If you’re an entrepreneur or small business owner, it’s likely you have more intellectual property assets than you’re even aware of. But are you claiming your rights to these materials—and possibly leveraging them to benefit your business—or are you allowing those rights to be usurped by others?
First: A Note On Copyrights
According to copyright law, under normal circumstances, an individual owns the rights to anything he or she creates, as long as it’s copyrightable—pictures, prose, photographs, video, and the like—automatically, no copyright registration required.
Also according to copyright law, employers own the copyright to their employees’ work, provided that work is done during the scope of employment. For example, all of the website copy I’ve written for my employer is their intellectual property, not mine.
But independent contractors (“freelancers”) are not employees, and many small business owners are unclear which party owns the rights to website copy or design, sales brochures, and even photographs for staff biographies.
Let’s look at a few ways your business can manage its intellectual property—and maybe even use those assets to make a little extra profit.
A Work For Hire Agreement Establishes Ownership Before Work Has Begun
If you hire a freelance writer to blog for you, a photographer to take pictures of your products, or a designer to give you a homepage or logo, it’s imperative that you understand the work for hire agreement.
Signed by both parties before work has begun, the work for hire agreement establishes that your business owns the commissioned work, not the independent contractor you hired to create it.
The importance of this is obvious. If you hire an artist to create a logo for your business, it makes no business sense at all for the artist to own the logo. Similarly, it’s not very efficient for your business if you need permission from your photographer every time you want to print a new sales brochure featuring one of her photographs—especially if you’re the subject of the photo!
A Copyright License Agreement Lets an Owner Grant Conditional Rights to Use the Material
While there are many situations in which it makes sense to own your intellectual property outright—website copy, company logos, product images—there are plenty of situations where this added expense might not be necessary and a license would be quite sufficient.
A copyright license agreement allows the copyright holder to specify exactly how, how much of, and for what cost his intellectual property can be used—while still remaining the copyright owner.
Can’t see a use for a license agreement? In fact, it’s probable that your business has entered into many license agreements, most likely with software companies. As a small business, you don’t require ownership of these programs—just a conditional use (that you will refrain from distributing free copies, use the software in its entirety, pay appropriate licensing fees, and so on).
And copyright license agreements are two-sided. Your business could even be on the other end of a licensing agreement, provided you have a strong sense of your own intellectual property. For example, if your business has created great content over the years, you might publish that content as an e-book and license it to other companies—or even allow other businesses to license your services from you for their own customers under their own brand.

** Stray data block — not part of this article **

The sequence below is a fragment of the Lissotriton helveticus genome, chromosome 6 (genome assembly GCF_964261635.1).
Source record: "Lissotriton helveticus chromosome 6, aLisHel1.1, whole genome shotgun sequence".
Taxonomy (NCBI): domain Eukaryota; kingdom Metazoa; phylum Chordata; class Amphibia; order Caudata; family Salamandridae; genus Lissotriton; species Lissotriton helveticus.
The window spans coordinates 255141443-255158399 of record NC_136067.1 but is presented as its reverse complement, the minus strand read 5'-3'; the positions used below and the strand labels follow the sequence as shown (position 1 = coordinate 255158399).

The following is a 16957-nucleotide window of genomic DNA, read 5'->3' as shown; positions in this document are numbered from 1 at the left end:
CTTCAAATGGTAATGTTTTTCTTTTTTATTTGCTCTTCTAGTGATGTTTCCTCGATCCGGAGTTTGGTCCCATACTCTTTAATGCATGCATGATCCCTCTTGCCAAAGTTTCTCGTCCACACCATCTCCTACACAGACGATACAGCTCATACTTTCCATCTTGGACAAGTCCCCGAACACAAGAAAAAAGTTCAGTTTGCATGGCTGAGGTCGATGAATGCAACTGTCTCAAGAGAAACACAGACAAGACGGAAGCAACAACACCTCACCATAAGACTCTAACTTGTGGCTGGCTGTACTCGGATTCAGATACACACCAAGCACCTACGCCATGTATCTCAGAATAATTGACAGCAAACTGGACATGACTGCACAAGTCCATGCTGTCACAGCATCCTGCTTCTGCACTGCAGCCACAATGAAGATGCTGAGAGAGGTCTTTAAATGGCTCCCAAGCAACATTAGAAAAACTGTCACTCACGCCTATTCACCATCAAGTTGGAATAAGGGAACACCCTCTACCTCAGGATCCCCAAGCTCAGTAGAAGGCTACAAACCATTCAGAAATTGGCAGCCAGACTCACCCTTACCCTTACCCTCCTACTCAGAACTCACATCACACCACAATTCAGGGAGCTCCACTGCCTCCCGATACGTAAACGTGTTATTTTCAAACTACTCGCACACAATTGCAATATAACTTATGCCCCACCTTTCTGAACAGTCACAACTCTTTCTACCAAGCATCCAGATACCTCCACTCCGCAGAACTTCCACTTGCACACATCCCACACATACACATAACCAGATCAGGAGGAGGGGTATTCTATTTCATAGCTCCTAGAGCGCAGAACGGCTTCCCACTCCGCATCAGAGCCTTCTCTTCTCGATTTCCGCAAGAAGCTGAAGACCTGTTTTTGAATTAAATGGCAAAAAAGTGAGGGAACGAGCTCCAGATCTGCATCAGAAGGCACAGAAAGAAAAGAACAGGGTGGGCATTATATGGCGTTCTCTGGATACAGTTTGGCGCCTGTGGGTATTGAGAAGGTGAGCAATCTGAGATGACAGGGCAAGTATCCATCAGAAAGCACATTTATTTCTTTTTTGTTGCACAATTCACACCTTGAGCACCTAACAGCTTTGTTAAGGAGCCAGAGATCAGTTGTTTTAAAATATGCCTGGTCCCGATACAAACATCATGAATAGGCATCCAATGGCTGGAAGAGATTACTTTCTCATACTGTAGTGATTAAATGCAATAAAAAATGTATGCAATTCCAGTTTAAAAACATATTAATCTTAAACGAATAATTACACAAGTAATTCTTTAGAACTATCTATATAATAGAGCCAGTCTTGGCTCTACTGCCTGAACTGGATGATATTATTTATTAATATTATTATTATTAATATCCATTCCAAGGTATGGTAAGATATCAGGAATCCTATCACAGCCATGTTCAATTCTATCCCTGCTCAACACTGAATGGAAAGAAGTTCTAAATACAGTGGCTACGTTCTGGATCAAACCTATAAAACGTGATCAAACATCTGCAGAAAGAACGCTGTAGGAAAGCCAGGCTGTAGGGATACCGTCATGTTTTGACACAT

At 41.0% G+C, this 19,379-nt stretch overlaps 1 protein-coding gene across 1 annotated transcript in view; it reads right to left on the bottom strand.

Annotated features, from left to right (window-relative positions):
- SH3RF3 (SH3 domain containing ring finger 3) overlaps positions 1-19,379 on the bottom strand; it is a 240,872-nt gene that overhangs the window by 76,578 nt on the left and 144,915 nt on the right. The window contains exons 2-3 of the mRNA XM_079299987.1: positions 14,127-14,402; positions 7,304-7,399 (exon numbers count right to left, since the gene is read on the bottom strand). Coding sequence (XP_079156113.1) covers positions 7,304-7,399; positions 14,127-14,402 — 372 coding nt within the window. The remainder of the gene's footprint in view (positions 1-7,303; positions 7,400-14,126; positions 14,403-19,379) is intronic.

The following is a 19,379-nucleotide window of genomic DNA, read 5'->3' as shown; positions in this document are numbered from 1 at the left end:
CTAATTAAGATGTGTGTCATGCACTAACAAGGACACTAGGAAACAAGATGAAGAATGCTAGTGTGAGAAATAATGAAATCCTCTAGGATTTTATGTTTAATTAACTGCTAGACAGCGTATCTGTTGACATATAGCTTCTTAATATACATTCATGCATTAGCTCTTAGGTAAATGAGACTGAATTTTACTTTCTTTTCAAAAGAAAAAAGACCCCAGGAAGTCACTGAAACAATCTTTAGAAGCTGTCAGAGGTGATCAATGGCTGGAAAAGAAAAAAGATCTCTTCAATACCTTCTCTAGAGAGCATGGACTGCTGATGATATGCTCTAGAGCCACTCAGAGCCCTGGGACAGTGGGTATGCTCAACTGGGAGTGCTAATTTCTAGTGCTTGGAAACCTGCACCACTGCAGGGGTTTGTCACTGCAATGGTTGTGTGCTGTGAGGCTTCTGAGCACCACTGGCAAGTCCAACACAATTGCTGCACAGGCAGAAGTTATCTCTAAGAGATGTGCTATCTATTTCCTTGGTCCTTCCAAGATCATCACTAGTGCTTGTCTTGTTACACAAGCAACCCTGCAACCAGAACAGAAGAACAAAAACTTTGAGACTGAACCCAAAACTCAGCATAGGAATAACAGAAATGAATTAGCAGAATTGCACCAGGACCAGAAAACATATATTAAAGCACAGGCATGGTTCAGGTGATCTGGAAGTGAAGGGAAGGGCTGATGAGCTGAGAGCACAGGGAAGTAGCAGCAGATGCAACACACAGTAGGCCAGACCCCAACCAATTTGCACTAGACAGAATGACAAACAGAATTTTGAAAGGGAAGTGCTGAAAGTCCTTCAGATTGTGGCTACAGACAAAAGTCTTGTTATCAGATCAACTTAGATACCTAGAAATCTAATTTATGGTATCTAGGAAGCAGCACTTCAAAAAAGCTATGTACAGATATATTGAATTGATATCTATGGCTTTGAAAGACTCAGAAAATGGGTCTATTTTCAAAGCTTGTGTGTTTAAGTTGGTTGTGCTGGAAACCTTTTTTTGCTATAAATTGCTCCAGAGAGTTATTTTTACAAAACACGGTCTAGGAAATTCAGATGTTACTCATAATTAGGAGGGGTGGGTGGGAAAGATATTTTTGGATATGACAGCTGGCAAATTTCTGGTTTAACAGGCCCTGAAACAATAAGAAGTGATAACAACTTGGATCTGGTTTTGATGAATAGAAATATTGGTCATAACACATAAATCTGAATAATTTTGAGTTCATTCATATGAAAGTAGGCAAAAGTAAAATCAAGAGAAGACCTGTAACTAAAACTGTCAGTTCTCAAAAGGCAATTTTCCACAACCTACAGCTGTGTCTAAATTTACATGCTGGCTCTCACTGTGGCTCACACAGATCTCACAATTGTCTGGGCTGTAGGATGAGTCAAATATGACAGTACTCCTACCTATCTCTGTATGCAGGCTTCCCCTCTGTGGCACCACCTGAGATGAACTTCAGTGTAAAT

Creative Commons Licenses Are License Agreements Anyone Can Use
Another interesting way businesses can leverage their intellectual property is by releasing it under a Creative Commons license (or “CC license”), a type of universal license agreement that allows others to use the material—without asking permission—in exchange for some basic requirements, such as providing a link back to your website and credit the copyright owner.
How might this be useful? If your business required a work for hire agreement from your photographer, your business might place a Creative Commons license on your product images, host them on Flickr, and tag them for greater exposure. Who knows—writers might end up using your images in blog posts, promoting you to readers with you even having to try!
[Read more about CC licenses at CreativeCommons.org]
A Copyright Transfer Agreement Is Used After Material Has Been Created
If your business comes across an existing photograph that you’d just love to use on all of your promotional material, you might use a copyright transfer agreement. A copyright transfer agreement can be used to shift copyright ownership—entirely—from the photographer to your business.
One thing to be aware of: it’s going to cost your business more to purchase a copyright outright than it would to purchase a license—which is completely proper and to be expected. You’ll need to weigh your intellectual property needs against your budget and come up with a solution that works for you.
A transfer agreement can also be used to make up for times you let a work for hire agreement slide. If you forgot to have your independent contractor sign a work for hire at the time, no problem—he may be willing to sign a copyright transfer agreement after the fact.
Don’t let your intellectual property rights slide! Smart small businesses control, manage, and leverage their copyrights—and always know which party owns which works.
Bio: Sarah Kolb-Williams is Senior Content Editor for Click&Inc, a business incorporation company dedicated to helping entrepreneurs start new businesses, giving them the tools they need to grow, and helping them better manage their intellectual property.